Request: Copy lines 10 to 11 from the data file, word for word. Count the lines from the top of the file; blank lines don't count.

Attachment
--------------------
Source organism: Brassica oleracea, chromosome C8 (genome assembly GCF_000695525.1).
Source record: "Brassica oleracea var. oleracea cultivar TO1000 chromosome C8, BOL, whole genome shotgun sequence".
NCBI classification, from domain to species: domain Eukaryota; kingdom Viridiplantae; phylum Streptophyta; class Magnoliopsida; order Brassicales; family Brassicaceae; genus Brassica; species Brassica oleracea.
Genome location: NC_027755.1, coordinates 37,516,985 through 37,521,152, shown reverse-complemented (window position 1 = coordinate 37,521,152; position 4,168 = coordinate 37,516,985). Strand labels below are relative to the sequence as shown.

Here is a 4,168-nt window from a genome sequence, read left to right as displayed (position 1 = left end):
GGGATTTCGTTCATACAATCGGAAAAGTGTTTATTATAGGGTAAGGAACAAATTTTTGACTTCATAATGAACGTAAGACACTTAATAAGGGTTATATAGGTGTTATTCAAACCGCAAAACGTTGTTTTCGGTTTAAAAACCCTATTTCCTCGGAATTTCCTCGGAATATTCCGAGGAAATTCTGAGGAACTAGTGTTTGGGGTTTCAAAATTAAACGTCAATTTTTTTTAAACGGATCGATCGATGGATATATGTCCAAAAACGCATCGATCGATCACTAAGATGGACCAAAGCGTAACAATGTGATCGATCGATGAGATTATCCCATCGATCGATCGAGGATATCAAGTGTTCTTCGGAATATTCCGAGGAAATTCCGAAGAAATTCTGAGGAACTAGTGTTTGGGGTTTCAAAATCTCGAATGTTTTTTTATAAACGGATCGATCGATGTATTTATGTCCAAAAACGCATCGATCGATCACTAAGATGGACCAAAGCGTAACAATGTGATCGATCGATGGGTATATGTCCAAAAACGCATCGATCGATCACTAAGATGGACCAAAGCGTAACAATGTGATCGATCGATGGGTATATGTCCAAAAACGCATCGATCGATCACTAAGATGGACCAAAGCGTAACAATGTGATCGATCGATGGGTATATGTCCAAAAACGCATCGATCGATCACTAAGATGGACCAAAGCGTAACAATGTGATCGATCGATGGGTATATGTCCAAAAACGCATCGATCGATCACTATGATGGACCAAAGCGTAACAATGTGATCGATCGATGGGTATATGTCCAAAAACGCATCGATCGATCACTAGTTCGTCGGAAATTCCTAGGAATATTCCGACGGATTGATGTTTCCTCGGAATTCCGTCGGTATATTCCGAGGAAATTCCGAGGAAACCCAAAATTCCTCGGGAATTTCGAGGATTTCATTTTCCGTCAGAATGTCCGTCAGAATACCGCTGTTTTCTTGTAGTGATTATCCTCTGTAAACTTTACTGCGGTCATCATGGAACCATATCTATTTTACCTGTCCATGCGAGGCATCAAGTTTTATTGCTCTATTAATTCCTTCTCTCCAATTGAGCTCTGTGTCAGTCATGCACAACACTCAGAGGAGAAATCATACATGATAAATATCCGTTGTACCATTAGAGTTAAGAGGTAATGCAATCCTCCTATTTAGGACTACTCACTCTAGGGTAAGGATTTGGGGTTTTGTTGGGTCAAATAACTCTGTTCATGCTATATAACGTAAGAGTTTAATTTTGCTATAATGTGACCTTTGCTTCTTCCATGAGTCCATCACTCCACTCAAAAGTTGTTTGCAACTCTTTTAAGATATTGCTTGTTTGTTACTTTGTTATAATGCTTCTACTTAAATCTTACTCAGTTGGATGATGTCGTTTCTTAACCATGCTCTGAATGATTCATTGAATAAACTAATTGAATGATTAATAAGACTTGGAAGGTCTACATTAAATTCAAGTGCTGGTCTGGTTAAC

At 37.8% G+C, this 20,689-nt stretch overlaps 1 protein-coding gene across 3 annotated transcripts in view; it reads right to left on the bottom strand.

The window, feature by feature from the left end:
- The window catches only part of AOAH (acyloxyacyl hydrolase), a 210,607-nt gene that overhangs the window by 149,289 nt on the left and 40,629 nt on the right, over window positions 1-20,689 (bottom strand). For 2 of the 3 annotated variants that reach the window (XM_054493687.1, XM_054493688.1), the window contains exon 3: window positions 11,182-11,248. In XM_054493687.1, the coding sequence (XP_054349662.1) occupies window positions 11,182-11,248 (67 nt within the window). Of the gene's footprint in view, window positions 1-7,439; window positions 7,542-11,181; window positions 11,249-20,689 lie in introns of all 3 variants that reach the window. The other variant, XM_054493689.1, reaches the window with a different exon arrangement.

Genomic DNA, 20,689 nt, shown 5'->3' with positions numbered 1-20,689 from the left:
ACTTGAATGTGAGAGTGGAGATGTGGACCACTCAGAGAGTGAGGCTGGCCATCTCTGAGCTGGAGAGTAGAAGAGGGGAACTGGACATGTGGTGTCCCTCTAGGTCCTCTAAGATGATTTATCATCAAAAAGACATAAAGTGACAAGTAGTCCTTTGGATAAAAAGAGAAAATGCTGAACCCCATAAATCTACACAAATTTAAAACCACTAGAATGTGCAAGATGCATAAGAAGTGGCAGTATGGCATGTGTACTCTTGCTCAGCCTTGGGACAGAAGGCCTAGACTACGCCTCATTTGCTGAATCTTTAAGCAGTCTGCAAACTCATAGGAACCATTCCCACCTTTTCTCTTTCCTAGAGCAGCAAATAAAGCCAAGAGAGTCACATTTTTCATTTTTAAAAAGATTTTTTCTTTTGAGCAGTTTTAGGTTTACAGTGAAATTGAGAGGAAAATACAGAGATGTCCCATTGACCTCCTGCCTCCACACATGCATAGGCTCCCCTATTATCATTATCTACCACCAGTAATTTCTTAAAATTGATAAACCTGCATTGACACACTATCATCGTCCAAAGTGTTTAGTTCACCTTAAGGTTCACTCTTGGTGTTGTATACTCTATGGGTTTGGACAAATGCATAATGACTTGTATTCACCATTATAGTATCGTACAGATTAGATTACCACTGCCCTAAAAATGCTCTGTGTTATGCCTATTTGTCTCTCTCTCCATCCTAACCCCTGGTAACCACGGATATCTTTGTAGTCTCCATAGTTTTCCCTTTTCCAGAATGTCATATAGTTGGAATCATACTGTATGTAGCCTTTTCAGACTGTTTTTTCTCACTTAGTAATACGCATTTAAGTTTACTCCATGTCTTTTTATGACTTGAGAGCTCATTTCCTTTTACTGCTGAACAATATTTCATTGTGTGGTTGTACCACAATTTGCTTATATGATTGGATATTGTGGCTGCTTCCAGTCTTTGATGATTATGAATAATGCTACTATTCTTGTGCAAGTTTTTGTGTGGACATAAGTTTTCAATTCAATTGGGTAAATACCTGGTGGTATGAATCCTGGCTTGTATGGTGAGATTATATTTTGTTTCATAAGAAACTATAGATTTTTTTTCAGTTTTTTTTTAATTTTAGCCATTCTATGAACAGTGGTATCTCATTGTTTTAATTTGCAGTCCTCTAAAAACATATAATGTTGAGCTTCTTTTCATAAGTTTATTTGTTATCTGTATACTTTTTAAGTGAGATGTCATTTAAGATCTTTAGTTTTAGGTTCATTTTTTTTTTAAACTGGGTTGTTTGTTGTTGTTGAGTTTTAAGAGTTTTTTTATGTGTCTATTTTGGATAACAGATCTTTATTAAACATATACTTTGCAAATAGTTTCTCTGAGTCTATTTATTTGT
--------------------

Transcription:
Genomic DNA, 20,689 nt, shown 5'->3' with positions numbered 1-20,689 from the left:
ACTTGAATGTGAGAGTGGAGATGTGGACCACTCAGAGAGTGAGGCTGGCCATCTCTGAGCTGGAGAGTAGAAGAGGGGAACTGGACATGTGGTGTCCCTCTAGGTCCTCTAAGATGATTTATCATCAAAAAGACATAAAGTGACAAGTAGTCCTTTGGATAAAAAGAGAAAATGCTGAACCCCATAAATCTACACAAATTTAAAACCACTAGAATGTGCAAGATGCATAAGAAGTGGCAGTATGGCATGTGTACTCTTGCTCAGCCTTGGGACAGAAGGCCTAGACTACGCCTCATTTGCTGAATCTTTAAGCAGTCTGCAAACTCATAGGAACCATTCCCACCTTTTCTCTTTCCTAGAGCAGCAAATAAAGCCAAGAGAGTCACATTTTTCATTTTTAAAAAGATTTTTTCTTTTGAGCAGTTTTAGGTTTACAGTGAAATTGAGAGGAAAATACAGAGATGTCCCATTGACCTCCTGCCTCCACACATGCATAGGCTCCCCTATTATCATTATCTACCACCAGTAATTTCTTAAAATTGATAAACCTGCATTGACACACTATCATCGTCCAAAGTGTTTAGTTCACCTTAAGGTTCACTCTTGGTGTTGTATACTCTATGGGTTTGGACAAATGCATAATGACTTGTATTCACCATTATAGTATCGTACAGATTAGATTACCACTGCCCTAAAAATGCTCTGTGTTATGCCTATTTGTCTCTCTCTCCATCCTAACCCCTGGTAACCACGGATATCTTTGTAGTCTCCATAGTTTTCCCTTTTCCAGAATGTCATATAGTTGGAATCATACTGTATGTAGCCTTTTCAGACTGTTTTTTCTCACTTAGTAATACGCATTTAAGTTTACTCCATGTCTTTTTATGACTTGAGAGCTCATTTCCTTTTACTGCTGAACAATATTTCATTGTGTGGTTGTACCACAATTTGCTTATATGATTGGATATTGTGGCTGCTTCCAGTCTTTGATGATTATGAATAATGCTACTATTCTTGTGCAAGTTTTTGTGTGGACATAAGTTTTCAATTCAATTGGGTAAATACCTGGTGGTATGAATCCTGGCTTGTATGGTGAGATTATATTTTGTTTCATAAGAAACTATAGATTTTTTTTCAGTTTTTTTTTAATTTTAGCCATTCTATGAACAGTGGTATCTCATTGTTTTAATTTGCAGTCCTCTAAAAACATATAATGTTGAGCTTCTTTTCATAAGTTTATTTGTTATCTGTATACTTTTTAAGTGAGATGTCATTTAAGATCTTTAGTTTTAGGTTCATTTTTTTTTTAAACTGGGTTGTTTGTTGTTGTTGAGTTTTAAGAGTTTTTTTATGTGTCTATTTTGGATAACAGATCTTTATTAAACATATACTTTGCAAATAGTTTCTCTGAGTCTATTTATTTGT